jueves, 21 de mayo de 2015

NinjaVideo's Deposed Queen

Hana Beshara, a founder of NinjaVideo, once a popular illegal video downloading site, was known as Queen Phara to its users. Now she’s putting her life back together after 16 months in prison.

One of the ten best kept secrets on the internet today is Ninja Video.
A few short years ago a ragtag group of internet fans built an enormously successful website. It gave people access to hundreds of TV shows and new movies with just a few clicks. It was totally free and totally illegal. I’m Jenna Wortham for the New York Times.
Ninja Video was one of the most popular sites of its kind, raking in millions of hits a day.
I think in this kind of world like the only way to make it change it’s kind of do it big and do it splashy.
And behind the scenes was an N.Y.U graduate Hana Beshara, known online as Queen Phara.
That’s what we did. I came out and I was like I’ma  (gonna)build like the highest quality, fastest site in this game and it’s going to be made out of the bedrooms of a bunch of twenty-somethings.
Hana’s days as Queen of the Ninja empire are over. She now spends her weekends doing court-ordered community service in a coffee shop. Ninja’s popularity could have got under attention from Silicon Valley. Instead, it got the attention of the Federal Government. They decided that Ninja was the perfect vehicle to send a warning to the digital world about illegal streaming.
You know like when I was first building Ninja I was definitely in like a clinical depression. Coming to 23, 24 and realizing that I almost had like a false pride in myself. And I wasn’t as great as I thought that I was, you know, I came out of college and didn’t do what I should have done. It really was it was like, it was online streaming oddly enough that kind of pulled me out of it, Battlestar Galactica, best show in the world.
What set Ninja video apart and what some argue got Ninja in trouble was a complex system of social forms, reminiscent of the heyday of A.O.L chatrooms.
So we got to know each other through those posts, you know, lots, lots of times intimate posts, I mean, when I decided to have my daughter, it was in that forum that I shared my desires and stuff. No, I should thank my husband because I was, I was on, I was online all day doing things for the community and what not. And it was beneficial, though, because it was an amazing community, you know. There was lots of people doing that.
Today we announce a long-term effort to turn the table on these thieves.
In June of 2010 the Federal Government aided by the motion picture industry seized nine online popular piracy sites, including Ninja.
When everything went down it was a shocker, I mean, they came in like I was wanted for murder in a crack house.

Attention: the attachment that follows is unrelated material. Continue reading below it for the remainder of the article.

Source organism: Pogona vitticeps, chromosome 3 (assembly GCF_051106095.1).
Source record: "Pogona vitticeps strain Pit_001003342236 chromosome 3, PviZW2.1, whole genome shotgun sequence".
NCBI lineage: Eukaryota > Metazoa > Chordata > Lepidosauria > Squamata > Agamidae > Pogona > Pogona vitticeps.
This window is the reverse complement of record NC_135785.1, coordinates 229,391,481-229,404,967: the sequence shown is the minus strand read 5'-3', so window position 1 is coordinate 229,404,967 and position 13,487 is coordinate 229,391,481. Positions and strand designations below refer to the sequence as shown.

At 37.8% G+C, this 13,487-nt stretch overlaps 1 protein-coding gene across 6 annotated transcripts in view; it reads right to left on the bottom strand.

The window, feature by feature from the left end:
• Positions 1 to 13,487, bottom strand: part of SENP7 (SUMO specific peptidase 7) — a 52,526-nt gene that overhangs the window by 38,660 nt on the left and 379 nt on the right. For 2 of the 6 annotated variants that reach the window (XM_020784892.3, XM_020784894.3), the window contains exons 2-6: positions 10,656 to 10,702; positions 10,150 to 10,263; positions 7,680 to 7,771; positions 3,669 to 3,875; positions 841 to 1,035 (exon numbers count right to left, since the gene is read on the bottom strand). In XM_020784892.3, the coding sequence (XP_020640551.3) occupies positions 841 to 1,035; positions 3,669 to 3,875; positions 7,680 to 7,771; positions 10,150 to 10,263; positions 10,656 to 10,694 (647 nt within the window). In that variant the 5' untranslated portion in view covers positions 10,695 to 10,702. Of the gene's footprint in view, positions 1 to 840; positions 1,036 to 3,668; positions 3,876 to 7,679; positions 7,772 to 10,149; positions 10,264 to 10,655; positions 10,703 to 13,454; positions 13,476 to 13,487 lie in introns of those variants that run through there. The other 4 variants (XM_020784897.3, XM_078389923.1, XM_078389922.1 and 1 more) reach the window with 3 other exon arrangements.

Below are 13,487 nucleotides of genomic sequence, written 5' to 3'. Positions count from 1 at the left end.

The community that Hanna built came to an abrupt end. Armed federal agents raided the apartments of all of Ninja’s leaders and took everything connecting them to the internet world.
I came round the corner. I tried to put on a pair of pants like, you know, what the hell is going on and I had a shotgun pointed at my face, AR-15 out to one side.
They made it clear at the raid like, little girl, you pissed them off, this isn’t about some movies.
You know, this kind of push I think was somewhat unique. Hana and Ninja unfortunately got caught sort of in the cutting edge of, you know, making a big show in criminal court.
Hana reluctantly pleaded guilty and avoided a public trial. At her sentencing, the prosecution asked the judge for the toughest jail term allowed under the law, arguing that notoriety would be a general deterrent.
There’s so many cases. Every day we see this in court.  General deterrent of cases that nobody ever hears about.
It’s quite possible though that even though the newspapers didn’t cover the story extensively that, that it got much more currency online.
I don’t know how to do these videos, guys.
Hana helped to publicise it by, you know, by talking online.
This is my best friend, you guys. Drove eight hours to go to my sentencing, just to hold my hand when they told me I was going to jail, you know.
Hanna served 16 months in prison and it’s now on parole till August 2015. The government won’t comment on the case against Ninja, but the Ninja community is still questioning why their world had to be destroyed in the war on piracy.
There hasn’t been any other websites that have come out while Ninja, I mean, there are other streaming websites but none of them have the community and social aspect that we had going.
The broader picture is really about control and centralization and they want hundreds of people to be watching movies. They want people to be making movies, they want people to be talking about movies, but they want people to be doing all of those things through their own sites.
Internet rights advocates like the Electronic Frontier Foundation are among the many questioning copyright laws and sentencing.
It’s pretty rare most copyright enforcement is civil cases which can still ruin a person’s life and be pretty awful, but more and more often there have been criminal prosecutions.
How are you?
I’m good, I’m doing well.
You look very nice.
Thank you.
Hanna is now starting her live over. She found a job despite her criminal record but she must pay the Motion Pictures Association back for the money she earned through Ninja, over $200,000. The glory days of her life on the internet are over, at least for now.
Ninja brought people together over like art and movies and conversation and debate and… There is nothing pure, you know what I mean.
Ninja video… you probably used it. It was…
So while I know there does have to be a balance between a million hours a day on the internet and real life, right, I’m okay if I always lean a little more towards that, you know what I mean. I’m totally okay with that… as long as it’s not like social media.